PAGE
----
Remember, we’re in the Atlantic Basin, where transportation and geographically advantaged to European markets. There is no other monetization route for those molecules. So I have a very high confidence that between third-party opportunities as well as the fact that we continue to assess both on-block Alba and off block opportunities ourselves. Now there could be some capital requirements there.

But for third-party molecules, those are going to come to us, and we’re going to be able to participate in the upside, just like we have in the Alen project. So in aggregate, when I think about all of those opportunities, when I think about our already demonstrated success at Alen, we have commercial framework that works and that framework can be replicated. The fact that these molecules have to find a home or they’re going to be stranded gas. I have a lot of confidence that we’ve got a very strong trajectory for EG LNG out to 2030 and beyond.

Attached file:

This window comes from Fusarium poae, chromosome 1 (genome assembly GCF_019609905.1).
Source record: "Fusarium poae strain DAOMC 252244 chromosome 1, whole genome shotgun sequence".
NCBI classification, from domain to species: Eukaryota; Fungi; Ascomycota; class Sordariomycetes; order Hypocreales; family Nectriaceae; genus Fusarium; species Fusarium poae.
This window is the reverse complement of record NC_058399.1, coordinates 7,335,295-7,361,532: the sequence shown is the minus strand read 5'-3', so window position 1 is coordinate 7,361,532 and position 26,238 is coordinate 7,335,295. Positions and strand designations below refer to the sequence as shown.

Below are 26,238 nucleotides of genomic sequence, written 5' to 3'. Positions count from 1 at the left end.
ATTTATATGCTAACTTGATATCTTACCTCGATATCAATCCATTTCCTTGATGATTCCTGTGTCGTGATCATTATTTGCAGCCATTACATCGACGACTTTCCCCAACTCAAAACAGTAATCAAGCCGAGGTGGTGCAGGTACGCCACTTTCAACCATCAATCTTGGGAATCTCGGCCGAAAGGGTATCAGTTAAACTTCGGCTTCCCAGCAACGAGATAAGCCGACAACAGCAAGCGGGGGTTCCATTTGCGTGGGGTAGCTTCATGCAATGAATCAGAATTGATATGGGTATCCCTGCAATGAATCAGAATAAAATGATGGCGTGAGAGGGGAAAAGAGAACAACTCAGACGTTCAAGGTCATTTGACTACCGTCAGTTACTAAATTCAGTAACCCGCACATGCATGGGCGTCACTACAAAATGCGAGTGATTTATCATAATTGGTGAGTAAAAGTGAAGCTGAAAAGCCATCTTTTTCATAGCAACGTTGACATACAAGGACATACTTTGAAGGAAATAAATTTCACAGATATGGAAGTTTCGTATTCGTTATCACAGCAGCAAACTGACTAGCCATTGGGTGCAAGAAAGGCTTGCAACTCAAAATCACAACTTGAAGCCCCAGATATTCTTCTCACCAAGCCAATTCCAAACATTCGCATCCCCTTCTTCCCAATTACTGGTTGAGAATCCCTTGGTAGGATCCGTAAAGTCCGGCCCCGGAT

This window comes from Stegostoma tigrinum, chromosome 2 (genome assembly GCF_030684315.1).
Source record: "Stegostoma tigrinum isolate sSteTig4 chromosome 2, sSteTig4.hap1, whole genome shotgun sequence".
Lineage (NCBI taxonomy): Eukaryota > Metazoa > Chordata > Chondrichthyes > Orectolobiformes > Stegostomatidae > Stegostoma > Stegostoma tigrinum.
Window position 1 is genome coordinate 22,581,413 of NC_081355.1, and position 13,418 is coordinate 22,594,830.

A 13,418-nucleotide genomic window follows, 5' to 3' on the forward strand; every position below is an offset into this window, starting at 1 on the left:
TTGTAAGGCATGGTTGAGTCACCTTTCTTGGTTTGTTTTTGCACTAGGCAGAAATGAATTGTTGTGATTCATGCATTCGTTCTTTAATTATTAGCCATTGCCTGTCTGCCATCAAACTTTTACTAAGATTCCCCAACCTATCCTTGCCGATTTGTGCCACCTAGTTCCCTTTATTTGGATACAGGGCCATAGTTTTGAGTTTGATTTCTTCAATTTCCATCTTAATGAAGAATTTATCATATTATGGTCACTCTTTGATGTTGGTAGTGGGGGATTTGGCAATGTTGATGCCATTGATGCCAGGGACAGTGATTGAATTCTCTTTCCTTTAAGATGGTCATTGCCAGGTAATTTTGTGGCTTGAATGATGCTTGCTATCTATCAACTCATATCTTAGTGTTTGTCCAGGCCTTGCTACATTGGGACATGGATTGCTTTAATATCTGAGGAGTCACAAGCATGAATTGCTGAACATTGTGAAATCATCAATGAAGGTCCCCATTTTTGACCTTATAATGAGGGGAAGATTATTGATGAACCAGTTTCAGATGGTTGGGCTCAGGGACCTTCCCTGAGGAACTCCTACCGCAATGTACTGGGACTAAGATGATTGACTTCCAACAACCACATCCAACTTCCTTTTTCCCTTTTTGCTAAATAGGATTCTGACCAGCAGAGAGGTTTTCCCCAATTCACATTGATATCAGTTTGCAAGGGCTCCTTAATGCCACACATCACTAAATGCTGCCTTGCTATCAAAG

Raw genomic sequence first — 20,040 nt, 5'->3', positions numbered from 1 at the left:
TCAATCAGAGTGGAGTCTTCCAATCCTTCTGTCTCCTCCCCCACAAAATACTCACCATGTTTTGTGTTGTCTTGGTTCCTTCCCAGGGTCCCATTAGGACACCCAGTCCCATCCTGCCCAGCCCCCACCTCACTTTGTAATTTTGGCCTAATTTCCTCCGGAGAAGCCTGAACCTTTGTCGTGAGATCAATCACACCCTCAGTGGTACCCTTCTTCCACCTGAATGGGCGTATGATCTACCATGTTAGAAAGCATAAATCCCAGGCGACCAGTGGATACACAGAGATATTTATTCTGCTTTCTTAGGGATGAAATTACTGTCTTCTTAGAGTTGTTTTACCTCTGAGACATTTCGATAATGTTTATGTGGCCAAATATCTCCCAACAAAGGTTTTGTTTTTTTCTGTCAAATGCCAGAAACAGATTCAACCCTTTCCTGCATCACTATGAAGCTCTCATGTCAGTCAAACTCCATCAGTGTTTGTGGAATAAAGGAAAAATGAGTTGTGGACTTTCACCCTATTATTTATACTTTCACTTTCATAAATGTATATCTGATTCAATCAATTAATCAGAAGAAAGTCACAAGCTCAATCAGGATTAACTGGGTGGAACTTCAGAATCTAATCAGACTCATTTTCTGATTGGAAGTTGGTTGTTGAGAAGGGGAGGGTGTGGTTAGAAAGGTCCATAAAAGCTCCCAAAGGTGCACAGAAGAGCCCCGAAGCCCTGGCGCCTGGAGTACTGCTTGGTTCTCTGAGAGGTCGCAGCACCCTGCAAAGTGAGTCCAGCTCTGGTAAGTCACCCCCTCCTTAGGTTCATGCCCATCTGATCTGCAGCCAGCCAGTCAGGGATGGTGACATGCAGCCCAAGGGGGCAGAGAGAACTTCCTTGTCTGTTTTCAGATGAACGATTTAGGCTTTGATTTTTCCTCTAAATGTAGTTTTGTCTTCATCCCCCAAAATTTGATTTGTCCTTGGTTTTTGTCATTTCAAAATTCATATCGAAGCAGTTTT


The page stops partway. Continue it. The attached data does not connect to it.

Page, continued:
Doug Leggate — Bank of America — Analyst

Appreciate the answer. Lee, thanks so much.

Lee Tillman — Chairman, President and Chief Executive Officer

Anita, maybe we can do one question per analyst to try to make our way through remaining a key there.


Okay. The next question comes from Matt Portillo with TPH. Please go ahead.

Matt Portillo — TPH & Co. — Analyst

Just a follow-up to Doug’s question. Great to see the Texas Delaware making its way into the development program. Just curious if you can give us an update on the delineation plan for this year? What you’ve learned so far? And how this might impact kind of your inventory views for the Permian kind of moving forward?

Pat Wagner — Executive Vice President, Corporate Development and Strategy